A state that takes such steps is no longer distinguishable from a terror organization. The harsher the steps, the more monstrous and stupid they become, the more the moral underpinnings for them are removed and the stronger the impression that the Israeli government has lost its nerve. Now one must hope that the weekend lull, whether initiated by Egypt or the prime minister, and in any case to the dismay of Channel 2’s Roni Daniel and the IDF, will lead to a radical change.
Continue reading “Gideon Levy: “A Black Flag””
I came across this cartoon on the ISM Canada website. I’m posting it here, because it sums up so well what is incorrect with the image most people have of Israel’s Wall. It is NOT a “separation barrier” built between Israelis and Palestinians. It is an annexation barrier, the vast majority of which is built or is being built within Palestine. The primary aim of this project is to take more land away from Palestinians and add it to the state of Israel. For a long time, the Israeli government denied this, and claimed it was “only for security”, and that the route of the Wall could be moved in the event of a final status agreement. To anyone on the ground suffering from the effects, this was a transpartent lie. It is now conceded by high Israeli officials (including Tzipi Livni) that the Wall is going to be “the border”, within the framework of “convergence”.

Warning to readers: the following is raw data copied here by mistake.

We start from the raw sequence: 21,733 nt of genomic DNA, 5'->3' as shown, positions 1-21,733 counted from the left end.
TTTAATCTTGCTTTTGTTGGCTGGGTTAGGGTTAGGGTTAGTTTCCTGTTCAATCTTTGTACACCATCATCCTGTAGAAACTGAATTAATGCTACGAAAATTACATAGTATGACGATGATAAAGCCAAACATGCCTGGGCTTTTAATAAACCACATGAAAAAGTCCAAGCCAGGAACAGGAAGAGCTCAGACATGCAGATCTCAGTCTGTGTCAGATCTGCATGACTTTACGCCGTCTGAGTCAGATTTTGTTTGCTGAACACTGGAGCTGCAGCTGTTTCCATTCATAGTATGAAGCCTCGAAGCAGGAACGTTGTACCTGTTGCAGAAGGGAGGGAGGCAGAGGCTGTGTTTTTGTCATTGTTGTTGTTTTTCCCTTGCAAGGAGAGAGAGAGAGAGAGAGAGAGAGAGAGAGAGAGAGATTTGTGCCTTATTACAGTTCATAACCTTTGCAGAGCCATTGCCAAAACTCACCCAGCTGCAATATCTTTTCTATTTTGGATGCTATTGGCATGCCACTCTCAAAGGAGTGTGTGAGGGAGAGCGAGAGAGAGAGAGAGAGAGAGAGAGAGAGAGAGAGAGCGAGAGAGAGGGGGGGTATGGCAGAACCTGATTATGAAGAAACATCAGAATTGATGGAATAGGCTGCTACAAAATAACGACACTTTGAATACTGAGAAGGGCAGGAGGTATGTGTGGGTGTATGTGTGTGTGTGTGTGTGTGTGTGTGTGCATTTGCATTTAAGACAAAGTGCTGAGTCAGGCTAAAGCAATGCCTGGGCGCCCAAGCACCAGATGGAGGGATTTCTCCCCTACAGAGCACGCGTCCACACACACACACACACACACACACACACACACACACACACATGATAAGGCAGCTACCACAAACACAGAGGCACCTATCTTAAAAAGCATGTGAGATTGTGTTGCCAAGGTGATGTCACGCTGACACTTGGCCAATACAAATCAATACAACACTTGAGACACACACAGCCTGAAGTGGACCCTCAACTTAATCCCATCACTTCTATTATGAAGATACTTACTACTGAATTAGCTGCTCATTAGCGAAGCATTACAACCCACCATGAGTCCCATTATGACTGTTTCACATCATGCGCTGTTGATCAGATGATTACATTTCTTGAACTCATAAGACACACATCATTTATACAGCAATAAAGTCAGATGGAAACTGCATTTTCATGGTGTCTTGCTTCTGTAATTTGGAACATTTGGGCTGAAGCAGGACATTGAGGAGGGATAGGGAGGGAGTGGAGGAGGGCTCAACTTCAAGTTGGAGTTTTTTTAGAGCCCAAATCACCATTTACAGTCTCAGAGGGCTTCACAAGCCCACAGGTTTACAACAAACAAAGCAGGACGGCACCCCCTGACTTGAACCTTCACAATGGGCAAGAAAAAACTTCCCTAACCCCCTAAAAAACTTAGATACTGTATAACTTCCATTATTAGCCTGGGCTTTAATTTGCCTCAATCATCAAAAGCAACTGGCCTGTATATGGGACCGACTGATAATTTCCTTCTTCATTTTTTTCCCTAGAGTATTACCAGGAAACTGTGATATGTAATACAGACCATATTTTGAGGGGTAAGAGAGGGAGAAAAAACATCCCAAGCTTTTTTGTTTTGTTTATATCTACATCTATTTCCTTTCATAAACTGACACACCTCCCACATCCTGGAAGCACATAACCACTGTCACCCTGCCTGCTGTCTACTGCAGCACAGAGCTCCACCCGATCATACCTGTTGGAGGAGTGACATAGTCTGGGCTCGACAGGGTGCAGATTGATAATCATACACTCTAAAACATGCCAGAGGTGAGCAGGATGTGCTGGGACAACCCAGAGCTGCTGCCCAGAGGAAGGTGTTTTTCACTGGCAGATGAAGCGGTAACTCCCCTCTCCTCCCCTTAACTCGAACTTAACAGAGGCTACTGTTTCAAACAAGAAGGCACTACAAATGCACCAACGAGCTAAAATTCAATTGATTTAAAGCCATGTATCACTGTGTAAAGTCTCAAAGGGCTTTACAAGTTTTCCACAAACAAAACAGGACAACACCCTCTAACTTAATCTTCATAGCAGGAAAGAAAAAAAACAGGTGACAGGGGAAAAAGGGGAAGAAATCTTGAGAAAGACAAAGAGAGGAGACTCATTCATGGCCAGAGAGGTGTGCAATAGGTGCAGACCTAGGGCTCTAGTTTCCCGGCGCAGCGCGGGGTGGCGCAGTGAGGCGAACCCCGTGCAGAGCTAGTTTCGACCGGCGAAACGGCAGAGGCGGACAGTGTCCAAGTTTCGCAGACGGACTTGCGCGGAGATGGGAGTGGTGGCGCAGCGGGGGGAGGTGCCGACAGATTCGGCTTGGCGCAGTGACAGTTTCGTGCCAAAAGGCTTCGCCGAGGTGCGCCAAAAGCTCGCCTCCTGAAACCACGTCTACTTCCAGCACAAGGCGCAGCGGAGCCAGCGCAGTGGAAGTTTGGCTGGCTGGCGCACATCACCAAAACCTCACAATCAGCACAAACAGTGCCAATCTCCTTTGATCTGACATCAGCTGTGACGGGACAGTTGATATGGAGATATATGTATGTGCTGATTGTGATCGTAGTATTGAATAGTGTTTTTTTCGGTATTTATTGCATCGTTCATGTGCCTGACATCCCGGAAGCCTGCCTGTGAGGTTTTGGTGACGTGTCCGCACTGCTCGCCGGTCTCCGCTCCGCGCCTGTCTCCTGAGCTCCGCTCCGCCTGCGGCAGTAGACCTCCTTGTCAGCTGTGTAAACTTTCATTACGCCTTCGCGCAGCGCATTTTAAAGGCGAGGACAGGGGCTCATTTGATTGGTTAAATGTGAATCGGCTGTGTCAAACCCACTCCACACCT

Still, the cartoon is not the whole picture. It would be more acurate to show a series of fences being built within the Palestinian house, separating the mother from the father, from the children. Because this is what is being done – Palestinians are being divided into isolated, unliveable ghettos. Consulting some of the various maps available, demonstrates this plainly. Palestinian Reservations, modeled on the North American manifest destiny example are the ultimate aim.
So, what can we do to stop this? From outside, the boycott, divestment and sanctions (BDS) campaign (similar to that of the boycott of apartheid era South Africa) is, in my judgement, one of few hopes left for any kind of future for Palestine. This article by a British academic who worked in Beirzeit University (near Ramallah, in the West Bank) during the early 80s, brilliantly argues for the academic boycott, and speaks from first hand experience about the denial of academic freedom that Israel routinely enforces on Palestinians. This article by a friend of mine is a good summary of the current state of the campaign.